March 21st, 2006


Carked into Katabasis

Trekked up to the library today, found The Professor and the Madman: A Tale of Murder, Insanity, and the Making of the Oxford English Dictionary.

I'm all the way up to page two when I run across a word I've never heard: louche.

Now, maybe you guys are all sophisticated, worldly, and smart as whips, but not me; so, I pull out the trusty Webster's Twentieth Century Dictionary: Unabridged, thinking maybe I'll try to educate myself as I work my way through The Professor and the Madman.

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Page Three

"The footpad lurked in Lambeth."

foot'pad, n. A highwayman or robber on foot.

And I'm still on the first paragraph. This might take a while.

(I knew "garroting" and "writ." And, not directly relevant, I knew there was a catchy dance tune called The Lambeth Walk.)


Hey, I made it all the way to page 31! (Word not found in Webster's Twentieth Century Dictionary: Un-a-freakin'-bridged).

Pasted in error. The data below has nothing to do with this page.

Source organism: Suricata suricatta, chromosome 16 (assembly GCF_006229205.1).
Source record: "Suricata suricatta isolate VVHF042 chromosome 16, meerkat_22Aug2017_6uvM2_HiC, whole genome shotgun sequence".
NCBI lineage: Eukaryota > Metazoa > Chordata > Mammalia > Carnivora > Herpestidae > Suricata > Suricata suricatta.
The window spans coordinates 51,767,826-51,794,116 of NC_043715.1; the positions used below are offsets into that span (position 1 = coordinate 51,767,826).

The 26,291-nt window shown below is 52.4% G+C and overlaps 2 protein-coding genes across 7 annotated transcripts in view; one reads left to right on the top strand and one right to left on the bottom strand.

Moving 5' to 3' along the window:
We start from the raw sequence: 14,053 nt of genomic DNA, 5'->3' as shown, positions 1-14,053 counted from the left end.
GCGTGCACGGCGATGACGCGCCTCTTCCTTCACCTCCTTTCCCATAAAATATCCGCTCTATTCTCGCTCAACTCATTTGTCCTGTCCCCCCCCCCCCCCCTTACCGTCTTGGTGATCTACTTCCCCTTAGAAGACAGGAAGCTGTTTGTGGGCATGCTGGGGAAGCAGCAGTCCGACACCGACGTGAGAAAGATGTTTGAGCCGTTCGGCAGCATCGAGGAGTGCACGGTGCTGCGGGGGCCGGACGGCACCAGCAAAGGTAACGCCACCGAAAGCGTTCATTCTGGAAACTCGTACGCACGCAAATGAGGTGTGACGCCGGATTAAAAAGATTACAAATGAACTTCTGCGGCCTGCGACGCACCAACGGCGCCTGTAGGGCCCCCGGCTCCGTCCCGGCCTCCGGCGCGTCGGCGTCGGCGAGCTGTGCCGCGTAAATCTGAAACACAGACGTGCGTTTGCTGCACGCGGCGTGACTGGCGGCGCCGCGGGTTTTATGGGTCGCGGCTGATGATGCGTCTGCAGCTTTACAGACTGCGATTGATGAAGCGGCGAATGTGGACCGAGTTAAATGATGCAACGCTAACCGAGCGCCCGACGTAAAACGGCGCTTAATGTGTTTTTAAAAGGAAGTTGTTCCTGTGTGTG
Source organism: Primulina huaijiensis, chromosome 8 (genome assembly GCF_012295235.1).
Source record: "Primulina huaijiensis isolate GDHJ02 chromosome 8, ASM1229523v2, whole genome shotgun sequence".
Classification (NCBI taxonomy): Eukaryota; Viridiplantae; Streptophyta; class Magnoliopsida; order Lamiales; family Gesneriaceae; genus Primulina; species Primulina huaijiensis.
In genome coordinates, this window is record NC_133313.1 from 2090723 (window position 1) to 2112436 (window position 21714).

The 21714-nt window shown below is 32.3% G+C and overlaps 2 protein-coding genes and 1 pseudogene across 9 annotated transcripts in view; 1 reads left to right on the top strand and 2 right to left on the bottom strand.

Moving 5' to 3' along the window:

• verb (reifies, reified) formal make (something abstract) more concrete or real.

— DERIVATIVES reification noun.

— ORIGIN from Latin res ‘thing’.

(no subject)

postlapsarian (p.44)

after the Fall

This definition presumes one knows to what event "the Fall" refers. Autumn, perhaps? The end of the Roman Empire? Shirer's work? What in Adam's rib does "the Fall" mean?

By the way, lest you doubt the pretension of this erudite prig Simon Winchester: "postlapsarian" is not to be found even at ( defines it, as above, however).

She Ain't What She Used To Be

By the way, "canities", pronounced ka-nish-i-uz, is found at neither AskOxford nor InfoPlease; it can be found via a specialized search through, or in the addendum to Webster's Twentieth Century: Unabridged. As of page 45, this word has not yet appeared in The Professor and the Madman.

A corrupted variant of the term may be found in Dahl's works, as vermicious knids.